Chapter 16 Notes
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This 3 page Class Notes was uploaded by Cassidy Zirko on Saturday March 19, 2016. The Class Notes belongs to BCH 110 at University of Montana taught by Scott Samuels in Spring 2016. Since its upload, it has received 11 views. For similar materials see Intro Biology for Biochemist in Biology at University of Montana.
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Date Created: 03/19/16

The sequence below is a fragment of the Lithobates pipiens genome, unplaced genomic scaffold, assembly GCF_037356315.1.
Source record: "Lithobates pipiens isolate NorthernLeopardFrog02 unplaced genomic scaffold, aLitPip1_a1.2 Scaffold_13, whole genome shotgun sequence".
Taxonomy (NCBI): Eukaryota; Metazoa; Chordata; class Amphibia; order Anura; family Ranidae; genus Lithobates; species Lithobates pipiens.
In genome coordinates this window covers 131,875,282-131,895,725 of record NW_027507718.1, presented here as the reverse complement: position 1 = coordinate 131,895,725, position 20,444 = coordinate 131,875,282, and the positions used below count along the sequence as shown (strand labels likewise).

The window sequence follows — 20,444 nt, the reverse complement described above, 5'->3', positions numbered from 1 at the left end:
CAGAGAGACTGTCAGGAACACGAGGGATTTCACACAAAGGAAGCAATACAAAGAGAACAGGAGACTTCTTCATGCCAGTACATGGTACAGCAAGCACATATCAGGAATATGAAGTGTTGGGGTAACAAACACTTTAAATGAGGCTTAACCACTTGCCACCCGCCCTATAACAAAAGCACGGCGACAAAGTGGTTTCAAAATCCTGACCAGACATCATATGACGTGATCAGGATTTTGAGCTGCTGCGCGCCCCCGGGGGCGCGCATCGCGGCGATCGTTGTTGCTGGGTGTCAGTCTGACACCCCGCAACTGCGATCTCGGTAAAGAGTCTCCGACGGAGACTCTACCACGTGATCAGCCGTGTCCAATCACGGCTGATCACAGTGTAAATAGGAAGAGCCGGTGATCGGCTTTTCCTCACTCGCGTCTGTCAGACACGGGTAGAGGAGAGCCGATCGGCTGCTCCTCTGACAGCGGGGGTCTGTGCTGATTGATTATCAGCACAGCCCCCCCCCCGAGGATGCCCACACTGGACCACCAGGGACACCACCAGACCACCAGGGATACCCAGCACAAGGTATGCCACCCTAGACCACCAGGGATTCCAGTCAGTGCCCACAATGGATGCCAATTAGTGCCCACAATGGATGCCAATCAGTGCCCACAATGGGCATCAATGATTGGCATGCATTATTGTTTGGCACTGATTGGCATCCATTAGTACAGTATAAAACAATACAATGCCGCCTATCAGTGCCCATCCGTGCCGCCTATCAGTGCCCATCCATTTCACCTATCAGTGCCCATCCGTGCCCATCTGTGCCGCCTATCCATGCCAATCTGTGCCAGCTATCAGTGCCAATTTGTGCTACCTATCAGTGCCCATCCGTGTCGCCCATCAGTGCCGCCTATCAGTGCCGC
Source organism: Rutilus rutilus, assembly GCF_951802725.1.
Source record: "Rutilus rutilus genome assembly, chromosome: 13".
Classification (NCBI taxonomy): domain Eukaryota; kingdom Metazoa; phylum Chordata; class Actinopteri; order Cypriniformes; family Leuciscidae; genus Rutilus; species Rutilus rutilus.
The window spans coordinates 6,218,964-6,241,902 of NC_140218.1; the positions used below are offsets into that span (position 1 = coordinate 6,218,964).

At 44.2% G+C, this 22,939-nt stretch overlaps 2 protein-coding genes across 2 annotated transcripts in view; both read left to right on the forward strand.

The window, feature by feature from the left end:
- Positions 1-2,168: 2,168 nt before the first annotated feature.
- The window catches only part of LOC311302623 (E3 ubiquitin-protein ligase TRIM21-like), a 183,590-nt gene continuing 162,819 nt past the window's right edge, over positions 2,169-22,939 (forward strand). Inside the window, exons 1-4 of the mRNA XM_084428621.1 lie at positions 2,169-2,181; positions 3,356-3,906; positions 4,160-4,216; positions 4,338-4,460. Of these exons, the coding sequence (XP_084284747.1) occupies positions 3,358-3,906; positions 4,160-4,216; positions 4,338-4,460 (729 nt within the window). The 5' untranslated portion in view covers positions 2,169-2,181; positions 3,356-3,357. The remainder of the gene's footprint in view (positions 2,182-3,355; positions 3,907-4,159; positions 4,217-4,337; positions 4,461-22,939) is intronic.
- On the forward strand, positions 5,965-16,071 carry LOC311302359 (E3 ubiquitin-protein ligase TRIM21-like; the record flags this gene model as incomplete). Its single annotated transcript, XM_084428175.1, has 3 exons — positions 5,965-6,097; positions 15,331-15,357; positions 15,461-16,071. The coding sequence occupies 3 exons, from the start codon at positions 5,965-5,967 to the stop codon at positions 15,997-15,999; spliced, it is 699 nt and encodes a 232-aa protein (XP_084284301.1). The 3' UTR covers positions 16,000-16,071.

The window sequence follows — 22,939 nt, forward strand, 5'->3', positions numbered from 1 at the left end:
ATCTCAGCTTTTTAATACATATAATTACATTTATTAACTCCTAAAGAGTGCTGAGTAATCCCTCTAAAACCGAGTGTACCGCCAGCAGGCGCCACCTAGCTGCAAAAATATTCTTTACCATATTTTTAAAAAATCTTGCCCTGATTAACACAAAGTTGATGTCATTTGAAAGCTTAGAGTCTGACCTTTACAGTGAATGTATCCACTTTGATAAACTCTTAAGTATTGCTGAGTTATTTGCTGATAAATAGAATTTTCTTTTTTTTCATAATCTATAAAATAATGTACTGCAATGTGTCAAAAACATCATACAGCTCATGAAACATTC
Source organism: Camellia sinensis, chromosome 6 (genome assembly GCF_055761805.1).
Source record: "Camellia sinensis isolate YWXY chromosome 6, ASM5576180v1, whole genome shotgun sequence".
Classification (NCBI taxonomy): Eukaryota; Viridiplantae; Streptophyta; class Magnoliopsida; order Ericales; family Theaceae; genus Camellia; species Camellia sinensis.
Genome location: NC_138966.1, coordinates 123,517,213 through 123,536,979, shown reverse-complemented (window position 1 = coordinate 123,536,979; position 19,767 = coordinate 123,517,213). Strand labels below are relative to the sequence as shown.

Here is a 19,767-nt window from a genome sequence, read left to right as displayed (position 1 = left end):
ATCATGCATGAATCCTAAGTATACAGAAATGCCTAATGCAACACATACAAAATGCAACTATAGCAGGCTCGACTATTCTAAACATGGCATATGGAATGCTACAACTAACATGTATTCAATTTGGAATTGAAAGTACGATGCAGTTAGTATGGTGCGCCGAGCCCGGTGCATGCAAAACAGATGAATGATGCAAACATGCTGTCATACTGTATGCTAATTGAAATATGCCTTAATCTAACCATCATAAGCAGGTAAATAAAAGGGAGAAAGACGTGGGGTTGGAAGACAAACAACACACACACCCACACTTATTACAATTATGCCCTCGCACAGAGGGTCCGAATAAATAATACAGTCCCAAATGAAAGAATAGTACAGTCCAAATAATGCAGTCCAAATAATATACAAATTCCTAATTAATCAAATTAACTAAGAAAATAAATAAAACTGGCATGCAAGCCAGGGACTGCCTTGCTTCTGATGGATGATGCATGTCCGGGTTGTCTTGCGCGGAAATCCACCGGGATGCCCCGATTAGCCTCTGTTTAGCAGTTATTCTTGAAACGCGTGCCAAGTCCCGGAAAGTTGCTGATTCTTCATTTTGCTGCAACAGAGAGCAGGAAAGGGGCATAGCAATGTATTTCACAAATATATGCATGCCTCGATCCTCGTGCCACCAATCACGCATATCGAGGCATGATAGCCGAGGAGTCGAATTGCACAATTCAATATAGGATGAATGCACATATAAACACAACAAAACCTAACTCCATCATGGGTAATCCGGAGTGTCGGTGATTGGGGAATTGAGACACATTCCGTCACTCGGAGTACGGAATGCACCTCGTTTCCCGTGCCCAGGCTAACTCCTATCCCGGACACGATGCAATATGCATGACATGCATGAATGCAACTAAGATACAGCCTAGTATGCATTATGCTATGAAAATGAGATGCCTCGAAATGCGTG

Chapter 16: Carbohydrates 16.3 Some Important Oligosaccharides Oligomers of sugars disaccharides formed by linking two monosaccharides units by glyosidic bonds What makes Sucrose an Important Compound? o Sucrose able sugar from sugarcane and sugar beets o Monosaccharide units alpha D glucose and betaDfructose o Alpha C1 carbon of glucose is linked to beta C2 carbon of fructose in a glyosidic linkage o Sucrose is not reducing sugar because both anomeric groups are involved in glycosidic linkages o Free glucose is reducing sugar free fructose can give positive test (ketone rather than aldehyde in opening chain form) o When sucrose is consumed hydrolyzed to glucose and fructose degraded by metabolic processes to provide energy o Some artificial sweeteners derived from sucrose, less dangerous o Splenda differs from sucrose because of three hydroxyl groups replaced with chlorines and configuration at carbon 4 of sixmembered pyranose is inverted galactose derivative o Hydroxyl groups replaced by chlorine are bonded to carbon 1 and 6 of fructose and carbon4 of galactose o Sucralose is not metabolize by bond does not provide calories safe sugar substitute Are any other Disaccharides important to us? o Lactose disaccharide with betadglucose o Galactose is C4 epimer of glucose only difference from glucose is C4 configuration is inverted o Anomeric carbon of glucose not involved in glycosidic linkage o 2 anomeric forms of lactose designated by glucose residue o Lactose is reducing sugar because the group at the anomeric carbon of glucose portion is not involved in a glyosidic linkage free to react with oxidizing agents o Maltose disaccharide from hydrolysis of starch Had two residues of Dglucose in a alpha (14) linkage Differences from cellobiose by glycosidic linkage Mammals can digest maltose but not cellobiose Maltose is used in milk and beer 16.4 Structures and Functions of Polysaccharides Polysaccharide many monosaccharides are linked together Occur in organisms that are compose of very few types of monosaccharide compontes Homopolysaccharide only one type of monomer Heteropolysaccharide more than one type of monomer Glucose is most common monomer Polysaccharides include specification of which monomers are present and sequence of monomers Requires type of glycosidic linkage Cellulose and chitin polysaccharides with beta glycosidic linkages structural materials Starch and glycogen polysaccharides with alpha glycosidic linkages serve as carbs storage polymers in plants and animals How Do Cellulose and Starch differ From Each other? o Cellulose is major structural component in plants o Linear homopholysaccharide of betaDglucose, all residues are linked in a beta 14 glycosidic bond o Individual chains are hydrogen bonded together o Animals cant hydrolyze cellulose o Cellulases hydrolyze cellulose by attacking the alpha and beta linkages between glucose Is there more than one form of starch? o Importance of carbs as energy sources is that there are uses for some polysaccharides in metabolism o Starches polymers of alphadglucose that occurs in plant cells o Types of starches can be distinguished from one another by chain branching o Starches are storage molecules mechanism for releasing glucose from starch when organism needs energy o Alpha and beta amylase attack alpha 14 linkages o Amylose can be completely degraded to glucose and maltose How is Glycogen related to starch? o Glycogen branched chain polymer of alphadglucose o Has chain of alpha 14 linkages with alpha 16 linkages at branch points o Main difference is that glycogen is more highly branched o Every glycogen molecule there is a protein called glycogenin o Number of branch points is important more branched polysaccharide more water soluble o Organism needs energy quickly glycogen phosphorylase has more potential targets if there are more branches quicker mobilization of glucose What is Chitin? o Polysaccharide that is similar to cellulose in both structure and function, also has linear homopolysaccharide with all the residues linked in beta 14 linkages o Differs from cellulose because of monosaccharide unit o Has Nacetylbetadglucosamine o Plays structural role and has mechanical strength because of how the individual strands are held together by hydrogen bonds o Component of exoskeletons of invertebrates, occurs in cell walls What roles do Polysaccharides play in structure of cell walls? o Heteropolysaccharides are major components of bacterial cell walls o Distinguishing feature polysaccharides are cross linked by peptides o Cross links of bacterial cell walls have small peptides o Tetrapeptides are cross linked by another small peptide and have five amino acids o Occurrence of d amino acids and nactylmuramic acid shows a biochemical and structural difference between prokaryotes and eukaryotes o Extensive cross linking produces three dimensional network of mechanical strength o Peptidoglycan formed by cross linking of polysaccharides by peptides o Pectin polymer made up of dgalacturonic acid derivative of galactose o Extracted from plants because of commercial importance o Lignin polymer of coniferyl alcohol tough and durable material Do Polysaccharides play any specific roles in connective tissues? o Glycosaminoglycans polysaccharide based on repeating disaccharide where one of the sugars is an amino sugar and one of them has negative charge o Polysaccharides involved in wide variety of cell functions 16.5 Glycoproteins Have carb residue and polypeptide chain Antibodies bind to and immobilize antigens Carbs are important in antigenic determinants portions of an antigenic molecule that antibodies recognize and to which they bind How are Carbs important in the immune response? o Super important in determinates of blood groups o A,B, AB, O blood groups o Distinctions between groups depend on oligosaccharide portions of glycoprotiens on surface of blood cells o All blood types oligosaccharides contains sugar Lfuctose o Type A has NAcetylglactosamine on the nonreducing end of oligosaccharide o Type B alphadGlactose o Type O has neither terminal residues present o AB has both terminal residues o Glydoprotiens are also in eukaryotic cell membranes o Proteoglycans glycoproteins with high carbohydrate content o Constantly being synthesized and broken down